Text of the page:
Amyloidosis is a group of diseases in which an abnormal protein called amyloid builds up in the organs and tissues. This protein is soluble in its normal form, but it becomes insoluble and starts to build up when it is misfolded (misshaped).The buildup may happen in a single organ (localized) or throughout the body (systemically). Amyloid deposits can affect any organ or tissue.
There are three major types of systemic amyloidosis:
Localized amyloidosis is associated with aging, as the body seems to naturally make amyloid as it ages. Different abnormal proteins or protein fragments may be involved. Two common conditions associated with localized amyloidosis are type 2 diabetes (where protein builds up in the pancreas) and Alzheimer's disease (where protein builds up in the brain). Beta2-microglobulin amyloidosis occurs in people with kidney failure who have been on dialysis for a long time (beta2 -microglobulin is a protein that can build up in the blood and joints as a result of kidney failure).
The signs and symptoms of amyloidosis depend on the location and size of the amyloid deposits.
Amyloidosis may affect any tissue and give rise to:
Symptoms may be vague and can include the following:
There is no certain cause for amyloidosis. The disease arises due to protein misfolding. Hereditary amyloidosis results from genetic changes that cause the body to make abnormal proteins. Abnormal or misfolded proteins deposition affects the function of organs. Once amyloid deposits start, they seem to continue building up in the same locations. The heart, kidneys, nervous system, and GI tract are the most commonly affected.
People with the following profile are at increased risk for developing amyloidosis:
Your health care provider may suspect amyloidosis based on your symptoms, and will perform a physical exam, including blood or urine tests. Other conditions must be excluded. The only way your doctor can definitively diagnose amyloidosis is using a needle to remove a small amount of tissue to test for amyloid (called a biopsy). With hereditary amyloidosis, DNA tests may reveal the genetic change that caused the condition. Special studies of tissue samples may show the structure of amyloid deposits. Depending on the signs and symptoms, your health care provider may use other tests to learn more about your condition, such as which organs are affected and whether your condition is getting worse.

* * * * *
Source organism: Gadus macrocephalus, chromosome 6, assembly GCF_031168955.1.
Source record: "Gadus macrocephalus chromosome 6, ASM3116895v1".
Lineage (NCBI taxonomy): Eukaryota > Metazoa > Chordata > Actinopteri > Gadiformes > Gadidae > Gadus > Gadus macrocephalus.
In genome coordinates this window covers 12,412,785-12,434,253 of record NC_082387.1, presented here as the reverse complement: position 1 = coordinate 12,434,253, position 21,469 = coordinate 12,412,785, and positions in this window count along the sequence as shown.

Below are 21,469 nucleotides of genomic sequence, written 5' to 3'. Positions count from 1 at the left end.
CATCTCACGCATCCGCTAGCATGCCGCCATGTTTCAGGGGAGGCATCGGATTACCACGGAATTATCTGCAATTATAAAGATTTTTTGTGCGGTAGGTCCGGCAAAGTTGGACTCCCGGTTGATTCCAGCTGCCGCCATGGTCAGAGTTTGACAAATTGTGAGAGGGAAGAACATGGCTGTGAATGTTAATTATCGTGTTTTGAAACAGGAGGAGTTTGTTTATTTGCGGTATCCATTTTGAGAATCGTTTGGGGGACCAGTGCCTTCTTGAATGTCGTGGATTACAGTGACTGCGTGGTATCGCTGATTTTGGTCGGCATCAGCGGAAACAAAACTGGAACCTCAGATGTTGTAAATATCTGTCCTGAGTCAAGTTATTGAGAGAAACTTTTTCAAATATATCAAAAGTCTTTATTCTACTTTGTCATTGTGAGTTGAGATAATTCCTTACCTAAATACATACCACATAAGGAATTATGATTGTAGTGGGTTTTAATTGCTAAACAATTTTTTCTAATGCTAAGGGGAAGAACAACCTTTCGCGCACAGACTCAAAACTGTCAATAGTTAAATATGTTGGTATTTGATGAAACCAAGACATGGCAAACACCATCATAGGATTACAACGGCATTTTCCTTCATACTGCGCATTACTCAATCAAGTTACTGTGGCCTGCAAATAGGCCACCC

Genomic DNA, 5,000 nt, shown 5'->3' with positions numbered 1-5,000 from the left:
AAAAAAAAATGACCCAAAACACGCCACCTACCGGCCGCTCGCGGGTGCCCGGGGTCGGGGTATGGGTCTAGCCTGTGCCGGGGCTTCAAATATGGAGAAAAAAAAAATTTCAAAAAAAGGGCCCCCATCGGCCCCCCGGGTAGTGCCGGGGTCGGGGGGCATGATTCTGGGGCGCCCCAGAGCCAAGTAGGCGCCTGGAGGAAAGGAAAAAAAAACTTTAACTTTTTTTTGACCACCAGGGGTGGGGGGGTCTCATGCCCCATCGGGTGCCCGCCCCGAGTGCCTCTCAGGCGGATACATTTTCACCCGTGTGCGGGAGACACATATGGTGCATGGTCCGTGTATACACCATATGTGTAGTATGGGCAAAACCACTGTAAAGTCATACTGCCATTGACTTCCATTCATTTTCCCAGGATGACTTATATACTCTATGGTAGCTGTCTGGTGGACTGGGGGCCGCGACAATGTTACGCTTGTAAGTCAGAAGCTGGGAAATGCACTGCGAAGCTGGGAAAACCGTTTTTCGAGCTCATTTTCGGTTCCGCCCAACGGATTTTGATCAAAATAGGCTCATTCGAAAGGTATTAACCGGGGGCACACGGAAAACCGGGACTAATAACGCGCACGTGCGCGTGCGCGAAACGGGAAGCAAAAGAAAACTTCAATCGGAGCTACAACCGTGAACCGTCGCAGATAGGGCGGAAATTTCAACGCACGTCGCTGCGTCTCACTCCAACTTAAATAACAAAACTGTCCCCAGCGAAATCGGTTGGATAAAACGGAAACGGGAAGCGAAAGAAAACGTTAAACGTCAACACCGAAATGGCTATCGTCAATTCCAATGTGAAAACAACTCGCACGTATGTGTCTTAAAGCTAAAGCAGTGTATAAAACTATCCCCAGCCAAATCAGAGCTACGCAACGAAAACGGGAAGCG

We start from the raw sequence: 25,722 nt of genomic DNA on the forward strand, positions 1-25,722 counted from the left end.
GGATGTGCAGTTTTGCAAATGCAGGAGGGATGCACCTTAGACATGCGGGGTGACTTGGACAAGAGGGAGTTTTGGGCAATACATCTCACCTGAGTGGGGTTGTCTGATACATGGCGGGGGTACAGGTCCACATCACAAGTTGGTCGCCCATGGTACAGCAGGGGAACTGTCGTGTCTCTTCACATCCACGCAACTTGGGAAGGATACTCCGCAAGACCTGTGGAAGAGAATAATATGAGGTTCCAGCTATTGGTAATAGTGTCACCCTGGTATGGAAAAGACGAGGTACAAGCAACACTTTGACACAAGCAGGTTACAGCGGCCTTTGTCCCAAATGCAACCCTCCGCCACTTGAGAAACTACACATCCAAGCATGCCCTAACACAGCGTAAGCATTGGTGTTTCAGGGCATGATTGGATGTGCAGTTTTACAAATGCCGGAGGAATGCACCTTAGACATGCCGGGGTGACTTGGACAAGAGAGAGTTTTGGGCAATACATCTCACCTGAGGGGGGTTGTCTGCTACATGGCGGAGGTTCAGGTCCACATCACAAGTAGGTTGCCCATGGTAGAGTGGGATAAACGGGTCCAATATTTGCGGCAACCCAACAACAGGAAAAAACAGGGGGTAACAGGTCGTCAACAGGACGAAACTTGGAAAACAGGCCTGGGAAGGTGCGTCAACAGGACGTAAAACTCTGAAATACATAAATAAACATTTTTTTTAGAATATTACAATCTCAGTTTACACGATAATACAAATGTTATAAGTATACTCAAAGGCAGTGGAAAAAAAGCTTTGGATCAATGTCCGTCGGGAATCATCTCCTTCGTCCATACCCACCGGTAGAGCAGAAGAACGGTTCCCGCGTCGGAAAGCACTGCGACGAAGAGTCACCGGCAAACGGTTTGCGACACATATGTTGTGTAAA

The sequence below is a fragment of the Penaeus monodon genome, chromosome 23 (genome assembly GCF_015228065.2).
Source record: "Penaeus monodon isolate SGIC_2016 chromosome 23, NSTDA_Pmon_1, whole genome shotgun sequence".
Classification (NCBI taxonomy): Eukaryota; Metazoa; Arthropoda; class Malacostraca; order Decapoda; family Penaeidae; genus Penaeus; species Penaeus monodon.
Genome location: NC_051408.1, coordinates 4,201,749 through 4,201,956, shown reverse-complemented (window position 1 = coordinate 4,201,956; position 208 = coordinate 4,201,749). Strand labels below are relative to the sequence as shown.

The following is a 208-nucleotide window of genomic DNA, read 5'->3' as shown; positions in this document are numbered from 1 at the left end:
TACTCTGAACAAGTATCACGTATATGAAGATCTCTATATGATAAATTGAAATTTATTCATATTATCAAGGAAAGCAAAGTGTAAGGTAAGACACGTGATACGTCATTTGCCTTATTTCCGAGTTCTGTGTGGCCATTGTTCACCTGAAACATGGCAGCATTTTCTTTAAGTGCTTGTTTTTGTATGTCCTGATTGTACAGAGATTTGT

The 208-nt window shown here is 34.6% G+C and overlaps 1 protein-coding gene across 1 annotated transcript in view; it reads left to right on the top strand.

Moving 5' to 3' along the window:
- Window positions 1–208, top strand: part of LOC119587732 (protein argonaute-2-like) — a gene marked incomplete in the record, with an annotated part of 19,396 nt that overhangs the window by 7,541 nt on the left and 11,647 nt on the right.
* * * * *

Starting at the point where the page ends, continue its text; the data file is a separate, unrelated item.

There is no cure for amyloidosis. Treatment focuses on lessening symptoms and reducing production of amyloid.
Those who have hereditary amyloidosis should consider going to genetic counseling to learn about the risks of passing the condition to their children.
Treatment involves decreasing the proteins that can make up amyloid. Doctors may use chemotherapy or stem cell transplantation to treat AL. For AA (secondary amyloidosis), the underlying condition must be treated. A liver transplant may be necessary for hereditary amyloidosis.
Depending on which organs are affected, your health care provider may also ask you to follow a special diet (a low-sodium diet, for example, may help control fluid retention if your heart or kidneys are affected).
To treat secondary (AA) amyloidosis, specific treatments for the underlying infectious or inflammatory condition are used.
To treat primary (AL) amyloidosis, doctors use combinations of prednisone (a corticosteroid) and melphalan (Alkeran, also used to treat some kinds of cancer). Other chemotherapy drugs may be used. Stem cell transplants are also a treatment for AL.
To help manage symptoms, your health care provider may suggest:
Depending on which parts of the body are affected, if you have amyloidosis you may need one of the following procedures:
Dietary choices, supplements, and herbs that reduce inflammation may help prevent worsening amyloidosis. Amyloidosis should never be treated with complementary and alternative therapies alone. Work with a knowledgeable provider and inform all of your health care providers about any medications, herbs, or supplements you are taking.
Reducing salt intake can slow disease progression if the heart or kidneys are affected.
No diet plan or supplements prevent or treat amyloidosis. The following supplements are sometimes used by people with amyloidosis:
Flavonoids are compounds found in some plants that may help fight damage from stress, oxidation, and inflammation. Herbs rich in flavonoids are sometimes used by people with Alzheimer disease and other types of amyloidosis:
Previously, AL was thought to be untreatable and deadly. With current therapy, most patients survive between 2 and 10 years after diagnosis. Survival depends on the extent of heart and kidney involvement.
After diagnosis, your doctor may perform tests on a regular basis to check levels of protein-related substances, the size and placement of amyloid deposits, the development of the disease, and the effects of treatment.
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